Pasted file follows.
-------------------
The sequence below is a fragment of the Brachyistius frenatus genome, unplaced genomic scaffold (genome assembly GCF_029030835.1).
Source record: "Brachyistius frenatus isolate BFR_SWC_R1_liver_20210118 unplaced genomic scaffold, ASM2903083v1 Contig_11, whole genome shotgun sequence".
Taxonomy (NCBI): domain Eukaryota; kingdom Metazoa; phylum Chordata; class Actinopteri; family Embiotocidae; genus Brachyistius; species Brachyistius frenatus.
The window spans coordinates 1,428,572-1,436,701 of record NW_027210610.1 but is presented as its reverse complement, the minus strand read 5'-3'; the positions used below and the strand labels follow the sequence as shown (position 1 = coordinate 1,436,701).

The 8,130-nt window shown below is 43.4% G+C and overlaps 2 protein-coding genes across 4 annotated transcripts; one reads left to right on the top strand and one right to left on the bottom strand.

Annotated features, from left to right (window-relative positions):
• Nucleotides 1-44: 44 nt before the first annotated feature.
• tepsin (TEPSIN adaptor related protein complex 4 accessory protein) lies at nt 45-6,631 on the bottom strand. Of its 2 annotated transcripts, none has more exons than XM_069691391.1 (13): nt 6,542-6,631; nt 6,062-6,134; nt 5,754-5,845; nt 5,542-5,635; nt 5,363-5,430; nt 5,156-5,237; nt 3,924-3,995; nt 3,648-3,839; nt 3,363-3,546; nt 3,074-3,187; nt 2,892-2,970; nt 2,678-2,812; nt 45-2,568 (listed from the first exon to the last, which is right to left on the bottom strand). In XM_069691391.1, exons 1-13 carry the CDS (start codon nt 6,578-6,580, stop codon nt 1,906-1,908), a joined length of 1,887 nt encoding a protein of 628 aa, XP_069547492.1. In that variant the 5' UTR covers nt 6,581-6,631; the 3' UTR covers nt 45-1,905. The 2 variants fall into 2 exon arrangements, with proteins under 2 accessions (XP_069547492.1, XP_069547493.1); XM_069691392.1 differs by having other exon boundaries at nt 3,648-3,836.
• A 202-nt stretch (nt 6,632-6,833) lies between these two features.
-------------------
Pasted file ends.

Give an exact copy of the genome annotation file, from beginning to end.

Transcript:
The sequence below is a fragment of the Brachyistius frenatus genome, unplaced genomic scaffold (genome assembly GCF_029030835.1).
Source record: "Brachyistius frenatus isolate BFR_SWC_R1_liver_20210118 unplaced genomic scaffold, ASM2903083v1 Contig_11, whole genome shotgun sequence".
Taxonomy (NCBI): domain Eukaryota; kingdom Metazoa; phylum Chordata; class Actinopteri; family Embiotocidae; genus Brachyistius; species Brachyistius frenatus.
The window spans coordinates 1,428,572-1,436,701 of record NW_027210610.1 but is presented as its reverse complement, the minus strand read 5'-3'; the positions used below and the strand labels follow the sequence as shown (position 1 = coordinate 1,436,701).

The 8,130-nt window shown below is 43.4% G+C and overlaps 2 protein-coding genes across 4 annotated transcripts; one reads left to right on the top strand and one right to left on the bottom strand.

Annotated features, from left to right (window-relative positions):
• Nucleotides 1-44: 44 nt before the first annotated feature.
• tepsin (TEPSIN adaptor related protein complex 4 accessory protein) lies at nt 45-6,631 on the bottom strand. Of its 2 annotated transcripts, none has more exons than XM_069691391.1 (13): nt 6,542-6,631; nt 6,062-6,134; nt 5,754-5,845; nt 5,542-5,635; nt 5,363-5,430; nt 5,156-5,237; nt 3,924-3,995; nt 3,648-3,839; nt 3,363-3,546; nt 3,074-3,187; nt 2,892-2,970; nt 2,678-2,812; nt 45-2,568 (listed from the first exon to the last, which is right to left on the bottom strand). In XM_069691391.1, exons 1-13 carry the CDS (start codon nt 6,578-6,580, stop codon nt 1,906-1,908), a joined length of 1,887 nt encoding a protein of 628 aa, XP_069547492.1. In that variant the 5' UTR covers nt 6,581-6,631; the 3' UTR covers nt 45-1,905. The 2 variants fall into 2 exon arrangements, with proteins under 2 accessions (XP_069547492.1, XP_069547493.1); XM_069691392.1 differs by having other exon boundaries at nt 3,648-3,836.
• A 202-nt stretch (nt 6,632-6,833) lies between these two features.